By Adriana Alvarez-Nichol
Vice President, Hong Kong Art Gallery Association
Founder and Director, Puerta Roja Limited
Over the last seven years Puerta Roja has constantly explored through the work of its stable of Latin American and Spanish artists the use of untraditional art mediums, seldom presenting in its exhibitions traditional canvas painting. With the exhibition Weightless Matter, Puerta Roja further pushes medium boundaries by presenting the work of Gladys Nistor, a dynamic contemporary artist who follows the path of non-objective art to its limits.
Gladys’ work and its ambiguity of medium and genre, immediately remind us of the seminal 1959 essay “Theory of the Non-Object” by Brazilian poet Ferreira Gullar. In his manifesto, Gullar stated that the path of modernism towards a purer form of art had finally arrived. Starting with the impressionists and culminating with Malevich and Mondrian, the non-object challenged traditional categories and norms of painting and sculpture. Freed from the delimiting structures of frame and pedestal and the limitations of language, the non-object would thus be liberated from “any signification outside the event of its own apparition.” These ideas and those of other artists of the South American Neo-Concrete movement, would be further reviewed in Mónica Amor’s “Theories of the Non object” as the starting point for a broader investigation of the abstract and constructivist art produced in Argentina, Brazil, and Venezuela in the second half of the twentieth century. Amor’s focus is on the “crisis of mediums and representation” that triggered both formal innovations and new conceptual understandings of the art object and its relation to the viewer.
In its essence, non-objective art aims to convey a sense of simplicity and purity, seamlessly reaching towards a moral or spiritual dimension. A form of abstraction that, in most instances, follows Plato’s view that geometry is the highest form of beauty and that, by elevating non-traditional materials to an aesthetic level, would eventually bring the rise of minimalist artists such as Sol LeWitt and Donald Judd. And it is precisely that sense of purity and spiritual dimension, the poetry of minimal beauty, that arises when contemplating Gladys Nistor’s creations. When I encountered the artist’s work in Paris, I was at first mystified, but quickly curiosity evolved into a deep sense of reflection on the essence of perception, the blurring lines between matter and light, and our own origin. I was engulfed by the simplicity of the artist’s view of the world. Gladys Nistor’s bodiless work is playful and paradoxical, floating in space, boldly illuminating an imaginary dimension. As Gullar’s non-objects, Nistor’s works “do not intend to describe a negative object nor any other thing that may be opposite to material objects. [It] is a special object through which a synthesis of sensorial and mental experiences is intended to take place. It is a transparent body in terms of phenomenological knowledge: while being entirely perceptible it leaves no trace.”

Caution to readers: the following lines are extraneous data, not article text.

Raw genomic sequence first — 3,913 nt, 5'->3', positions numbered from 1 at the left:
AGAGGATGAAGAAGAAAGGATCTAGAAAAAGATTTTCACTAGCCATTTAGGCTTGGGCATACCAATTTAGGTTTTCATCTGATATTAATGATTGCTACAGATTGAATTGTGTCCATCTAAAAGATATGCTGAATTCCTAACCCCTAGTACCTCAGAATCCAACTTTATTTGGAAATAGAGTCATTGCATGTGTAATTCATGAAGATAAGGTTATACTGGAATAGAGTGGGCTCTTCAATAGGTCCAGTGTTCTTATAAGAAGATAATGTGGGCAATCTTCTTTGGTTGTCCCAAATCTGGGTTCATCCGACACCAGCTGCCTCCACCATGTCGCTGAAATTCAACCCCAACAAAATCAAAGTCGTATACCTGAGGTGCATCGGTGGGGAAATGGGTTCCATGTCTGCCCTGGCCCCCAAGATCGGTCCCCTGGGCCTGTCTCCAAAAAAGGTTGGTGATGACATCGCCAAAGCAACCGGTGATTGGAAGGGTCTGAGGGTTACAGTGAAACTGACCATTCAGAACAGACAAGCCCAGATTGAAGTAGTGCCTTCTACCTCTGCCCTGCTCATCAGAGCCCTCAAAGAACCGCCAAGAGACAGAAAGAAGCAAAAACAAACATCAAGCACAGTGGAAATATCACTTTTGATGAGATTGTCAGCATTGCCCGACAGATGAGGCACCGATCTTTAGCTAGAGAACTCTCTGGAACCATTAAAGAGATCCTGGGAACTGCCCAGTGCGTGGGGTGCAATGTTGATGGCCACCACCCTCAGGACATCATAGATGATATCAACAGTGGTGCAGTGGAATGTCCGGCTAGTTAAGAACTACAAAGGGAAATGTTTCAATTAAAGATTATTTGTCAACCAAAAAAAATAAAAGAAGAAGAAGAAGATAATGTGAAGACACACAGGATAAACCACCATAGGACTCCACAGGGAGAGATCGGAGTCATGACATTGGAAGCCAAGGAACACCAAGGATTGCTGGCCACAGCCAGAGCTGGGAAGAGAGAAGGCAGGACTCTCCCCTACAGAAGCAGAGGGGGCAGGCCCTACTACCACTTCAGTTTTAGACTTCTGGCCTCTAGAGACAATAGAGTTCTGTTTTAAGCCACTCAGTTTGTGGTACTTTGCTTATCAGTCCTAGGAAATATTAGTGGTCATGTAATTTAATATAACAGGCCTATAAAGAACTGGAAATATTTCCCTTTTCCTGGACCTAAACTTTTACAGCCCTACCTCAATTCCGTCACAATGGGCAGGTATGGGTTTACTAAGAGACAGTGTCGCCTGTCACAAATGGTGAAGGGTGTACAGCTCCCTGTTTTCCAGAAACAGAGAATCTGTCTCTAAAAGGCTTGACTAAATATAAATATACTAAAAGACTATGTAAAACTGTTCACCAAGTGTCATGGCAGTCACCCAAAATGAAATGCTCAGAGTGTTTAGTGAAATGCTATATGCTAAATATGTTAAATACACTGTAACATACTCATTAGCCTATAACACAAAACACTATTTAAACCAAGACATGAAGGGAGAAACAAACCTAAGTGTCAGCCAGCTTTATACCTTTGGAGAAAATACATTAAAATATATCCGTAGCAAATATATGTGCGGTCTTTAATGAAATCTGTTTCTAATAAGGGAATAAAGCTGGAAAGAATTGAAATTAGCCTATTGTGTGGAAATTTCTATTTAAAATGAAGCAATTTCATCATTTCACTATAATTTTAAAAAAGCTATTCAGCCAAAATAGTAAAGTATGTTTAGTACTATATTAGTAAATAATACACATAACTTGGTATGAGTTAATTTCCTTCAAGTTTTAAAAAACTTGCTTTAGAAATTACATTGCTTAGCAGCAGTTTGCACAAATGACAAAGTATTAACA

Nistor precisely balances light and dark in order to release objects from gravitational laws. By constructing intense contrast, the artist distils aesthetics down to their very core. With striking simplicity and intriguing illusion, she leaves the viewer bewildered. Eyes and mind are conflicted to question the mechanisms of both the work and our own perception of it.
Weightless Matter presents the artist’s site-specific new series Objets de Lumière. Every piece is uniquely and intimately tailored to the gallery space. The works leave convention behind by breaking away from frame, canvas and three-dimensionality to fully occupy the environment and to immerse us in their beauty.
Adriana Alvarez-Nichol, Puerta Roja, Weightless Matter, 2017
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